by Sean Ruck
, Contributing Editor | February 15, 2019
From the January/February issue of HealthCare Business News magazine
HCB News: Is there any equipment currently on the radiology department’s wish list?
I mentioned the nuclear medicine camera which is almost completed and the new CT scanner which isn’t a completed project, but we’ve already selected it and it’s in the process. On the wish list would be upgrading our MRI platform. That’s probably still a couple of years out, but you have to plan that far ahead. We’re doing really good things with our current MRI machine, but the core, the magnet, is 16 years old. We have state-of-the-art software we put on it to make the images, but it’s probably time to do an upgrade over the next two to three years and that’s on my wish list – to get a new magnet.
When the sales representatives from our vendors visit us, they’re always remarking on what we’re doing. For example, with our CT, they can’t believe how many scans we’re able to perform per year on one machine. Most radiology departments doing that volume of scans have two or three machines. The reason we’re able to do what we do is that the hospital has been very supportive and smart with how they allocate their resources. So for instance, if you have people working as transporters, and people who help get the patients changed, and those helping with all the clerical work, this leaves the technologist and radiologist to do the things they’re trained to do and not waste time more or less doing other tasks. We can have a very efficient use of that expensive equipment. That’s an advantage of a smaller hospital. We can be nimble and change to be more efficient where we need to be.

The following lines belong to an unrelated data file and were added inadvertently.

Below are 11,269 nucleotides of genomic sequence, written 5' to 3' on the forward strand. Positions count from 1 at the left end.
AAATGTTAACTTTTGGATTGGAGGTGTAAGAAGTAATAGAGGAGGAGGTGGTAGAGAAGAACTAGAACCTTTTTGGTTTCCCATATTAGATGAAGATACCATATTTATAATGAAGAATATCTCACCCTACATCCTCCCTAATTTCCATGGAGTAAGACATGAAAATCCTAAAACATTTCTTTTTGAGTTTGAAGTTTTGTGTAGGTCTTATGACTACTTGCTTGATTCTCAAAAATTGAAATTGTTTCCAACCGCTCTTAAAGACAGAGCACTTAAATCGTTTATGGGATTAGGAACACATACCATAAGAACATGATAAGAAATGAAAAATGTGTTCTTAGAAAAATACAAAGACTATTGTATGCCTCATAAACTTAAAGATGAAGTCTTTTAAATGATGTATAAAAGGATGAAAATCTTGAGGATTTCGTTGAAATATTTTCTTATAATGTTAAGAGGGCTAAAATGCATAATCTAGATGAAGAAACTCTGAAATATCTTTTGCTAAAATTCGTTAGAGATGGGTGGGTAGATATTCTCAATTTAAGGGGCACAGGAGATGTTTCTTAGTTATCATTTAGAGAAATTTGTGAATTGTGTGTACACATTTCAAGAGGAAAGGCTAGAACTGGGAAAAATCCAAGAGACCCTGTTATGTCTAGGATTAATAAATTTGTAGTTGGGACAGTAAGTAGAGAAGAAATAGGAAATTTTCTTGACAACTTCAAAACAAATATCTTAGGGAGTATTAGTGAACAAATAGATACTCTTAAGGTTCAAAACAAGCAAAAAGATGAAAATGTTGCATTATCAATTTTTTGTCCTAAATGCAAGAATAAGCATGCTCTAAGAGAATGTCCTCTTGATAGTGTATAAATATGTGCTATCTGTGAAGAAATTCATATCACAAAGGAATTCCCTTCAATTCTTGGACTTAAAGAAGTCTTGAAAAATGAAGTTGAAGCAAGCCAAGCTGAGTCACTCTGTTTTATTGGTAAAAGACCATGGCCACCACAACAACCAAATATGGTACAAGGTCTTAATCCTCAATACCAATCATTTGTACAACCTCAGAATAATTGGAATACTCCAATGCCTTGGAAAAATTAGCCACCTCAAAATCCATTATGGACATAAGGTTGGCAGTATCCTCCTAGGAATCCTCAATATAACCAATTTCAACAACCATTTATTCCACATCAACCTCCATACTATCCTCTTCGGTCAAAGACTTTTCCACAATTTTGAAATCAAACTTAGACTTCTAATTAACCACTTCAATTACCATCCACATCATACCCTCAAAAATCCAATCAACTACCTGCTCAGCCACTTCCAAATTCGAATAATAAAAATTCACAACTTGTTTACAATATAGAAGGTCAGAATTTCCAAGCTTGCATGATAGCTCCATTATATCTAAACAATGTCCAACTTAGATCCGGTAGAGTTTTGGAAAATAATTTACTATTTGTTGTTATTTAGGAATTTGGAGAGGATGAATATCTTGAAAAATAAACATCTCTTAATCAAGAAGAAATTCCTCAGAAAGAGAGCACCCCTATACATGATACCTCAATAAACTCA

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HCB News: What score would you give the radiology department on its interoperability with gathering data, speaking with the EMR, etc.?
Nurse,therapy dog and volunteer visit patient
I would give us an 8 ½ and improving. For me, personally, everything is at my fingertips. There’s only one area of redundancy where I have to log again to look at something in the EMR if I’m at a particular place in a study, but that’s more of a minor annoyance. It’s still right there at my fingertips and we kind of solved that by having a separate little laptop that I log into next to the bigger workstations. The X-ray techs probably would say they have a little extra redundancy where they may have to put in some information more than once instead of it instantly populating across the field. That, too, is definitely getting better though. I know that recently we had an instance where the hospital put quite a bit of resources into solving an issue with an interface. We raised the issue and the hospital took it seriously and fixed it. There’s always room to be better, but I’m pleased people are willing to make the effort.